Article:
Legislation that would ease visa requirements for Latvian citizens traveling to the United States is again under consideration in Congress and the American Latvian Association is asking its members to write to key senators and representatives urging its adoption.
Both the Senate and the House of Representatives have passed bills addressing domestic security, but only the Senate version would expand the Visa Waiver Program to include Latvia. The bills are now headed to a conference committee where legislators will hammer out differences between the two.
“This is our last chance to get the revised VWP established as law,” Valdis Pavlovskis, the ALA director for public affairs, wrote in an e-mailed “Call to Action” sent July 19 to Latvian-Americans.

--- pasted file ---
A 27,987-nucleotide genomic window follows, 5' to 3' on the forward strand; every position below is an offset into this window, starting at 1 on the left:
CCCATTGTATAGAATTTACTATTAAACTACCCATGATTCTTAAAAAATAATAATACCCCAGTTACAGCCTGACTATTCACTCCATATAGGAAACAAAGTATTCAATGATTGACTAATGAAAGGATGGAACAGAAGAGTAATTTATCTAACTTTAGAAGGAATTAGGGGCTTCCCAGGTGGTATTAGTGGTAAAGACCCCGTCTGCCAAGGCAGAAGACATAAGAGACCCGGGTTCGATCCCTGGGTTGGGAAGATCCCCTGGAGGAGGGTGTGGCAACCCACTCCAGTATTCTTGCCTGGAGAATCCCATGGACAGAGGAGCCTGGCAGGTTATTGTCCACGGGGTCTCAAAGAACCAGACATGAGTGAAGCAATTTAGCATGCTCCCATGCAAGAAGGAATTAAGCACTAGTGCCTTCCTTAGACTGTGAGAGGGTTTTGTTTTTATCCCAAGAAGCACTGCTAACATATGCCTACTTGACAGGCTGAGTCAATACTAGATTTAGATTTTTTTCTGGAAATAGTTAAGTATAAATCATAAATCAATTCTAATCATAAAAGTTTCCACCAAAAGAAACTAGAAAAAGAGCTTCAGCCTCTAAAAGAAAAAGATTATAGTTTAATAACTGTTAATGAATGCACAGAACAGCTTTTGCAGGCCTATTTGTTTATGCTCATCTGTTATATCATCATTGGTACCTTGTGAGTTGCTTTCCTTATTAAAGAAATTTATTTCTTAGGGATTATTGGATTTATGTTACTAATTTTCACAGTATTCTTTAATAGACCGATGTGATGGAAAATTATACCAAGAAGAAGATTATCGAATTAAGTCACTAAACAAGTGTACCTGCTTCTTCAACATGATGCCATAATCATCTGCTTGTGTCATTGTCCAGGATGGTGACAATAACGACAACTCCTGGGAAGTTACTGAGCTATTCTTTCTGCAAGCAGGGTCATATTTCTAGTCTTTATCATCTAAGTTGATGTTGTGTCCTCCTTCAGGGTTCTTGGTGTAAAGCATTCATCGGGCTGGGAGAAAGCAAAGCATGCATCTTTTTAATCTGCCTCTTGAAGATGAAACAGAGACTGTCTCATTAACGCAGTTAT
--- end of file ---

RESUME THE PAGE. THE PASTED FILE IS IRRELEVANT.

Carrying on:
The Senate bill does not specifically mention Latvia, but would extend the Visa Waiver Program to “foreign countries that are allies in the war on terrorism.” Latvia is considered such in part because it has troops stationed in Afghanistan and Iraq, although almost all troops in the latter were pulled out in June. Only three Latvian soldiers remain stationed in Iraq, while about 80 serve in Afghanistan. Three men have been killed in Iraq since 2003, when Latvian soldiers first began deployment there.
The Senate’s version of the bill—the Improving America’s Security Act of 2007, or Senate Bill S.4—and the House version—Implementing the 9/11 Commission Recommendations Act of 2007, or H.R. 1—are expected to go before the conference committee in the coming week, Pavlovskis said.
Under the Senate bill, admission to the Visa Waiver Program would not be automatic. The Secretary of Homeland Security would still have to approve a country’s application.
Latvian officials have been working for several years to convince the United States to grant visa-free entry to its citizens. U.S. citizens entering Latvia may do so without a visa and stay up to 90 days.
A total of 27 countries now participate in the Visa Waiver Program, according to the U.S. Department of State.
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